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The Nuclear Option; Stem Cell
Article from Bulletin/Magazine
The Economist (http://search.proquest.com/) vol. 400 no. 8754 (Oct. 2011)
Perpustakaan Pusat (Semanggi)
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Lihat Detail Induk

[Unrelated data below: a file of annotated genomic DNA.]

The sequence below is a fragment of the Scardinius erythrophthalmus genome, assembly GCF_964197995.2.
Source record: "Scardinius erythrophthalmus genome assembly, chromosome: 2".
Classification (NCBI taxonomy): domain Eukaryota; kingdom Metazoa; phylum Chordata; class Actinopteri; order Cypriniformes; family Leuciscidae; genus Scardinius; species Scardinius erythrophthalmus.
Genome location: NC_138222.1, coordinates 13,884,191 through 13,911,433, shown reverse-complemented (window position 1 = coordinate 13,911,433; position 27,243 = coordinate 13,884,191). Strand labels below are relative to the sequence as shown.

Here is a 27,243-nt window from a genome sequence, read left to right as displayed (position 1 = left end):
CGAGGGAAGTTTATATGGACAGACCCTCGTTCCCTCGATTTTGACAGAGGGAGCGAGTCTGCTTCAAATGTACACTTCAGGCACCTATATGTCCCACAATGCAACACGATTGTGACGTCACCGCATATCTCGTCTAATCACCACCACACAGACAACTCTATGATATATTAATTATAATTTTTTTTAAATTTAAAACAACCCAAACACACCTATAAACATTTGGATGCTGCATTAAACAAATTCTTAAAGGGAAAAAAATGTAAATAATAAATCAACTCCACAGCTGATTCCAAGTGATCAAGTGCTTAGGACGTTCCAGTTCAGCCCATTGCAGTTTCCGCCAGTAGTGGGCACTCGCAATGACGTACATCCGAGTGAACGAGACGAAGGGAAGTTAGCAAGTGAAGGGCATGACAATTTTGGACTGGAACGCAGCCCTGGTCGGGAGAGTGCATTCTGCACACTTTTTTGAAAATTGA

A particular sheep has haunted stem-cell researchers for years. In 1996 Ian Wilmut, of the Roslyn Institute, in Edinburgh, removed the nucleus of an ovine egg cell and replaced it with that of an adult cell. The resulting hybrid was grown into a tiny embryo known as a blastocyst, implanted into the womb of a surrogate mother, and went on to become Dolly, the world's most famous ewe. This trick--cloning an adult mammal by nuclear transplantation--has never, as far as anyone knows, been repeated on humans. Apart from the technical difficulties, the ethical objections have dissuaded most serious researchers from even trying. But those researchers would like to get to the blastocyst stage, because that would allow them to make what are known as pluripotent stem cells, which are cells that can go on to turn into a wide variety of other cell types. In the immediate future, such cells might be used (because they are genetically identical to known individuals) to screen drugs for gene-specific side effects. In the longer term they might yield transplantable organs with the same genotype as the recipient, thus eliminating the problem of rejection. This week Scott Noggle of the New York Stem Cell Foundation, a charitable research institute, and his colleagues report a step towards that goal. In a paper in Nature they describe a way of creating pluripotent human stem cells (albeit imperfectly, since the cells in question end up with two sets of chromosomes) by nuclear transplantation. Intriguingly, they seem, at the same time, to have dealt with one of the ethical objections to this sort of work. This is: how do you get your hands on enough human eggs to do it in the first place?
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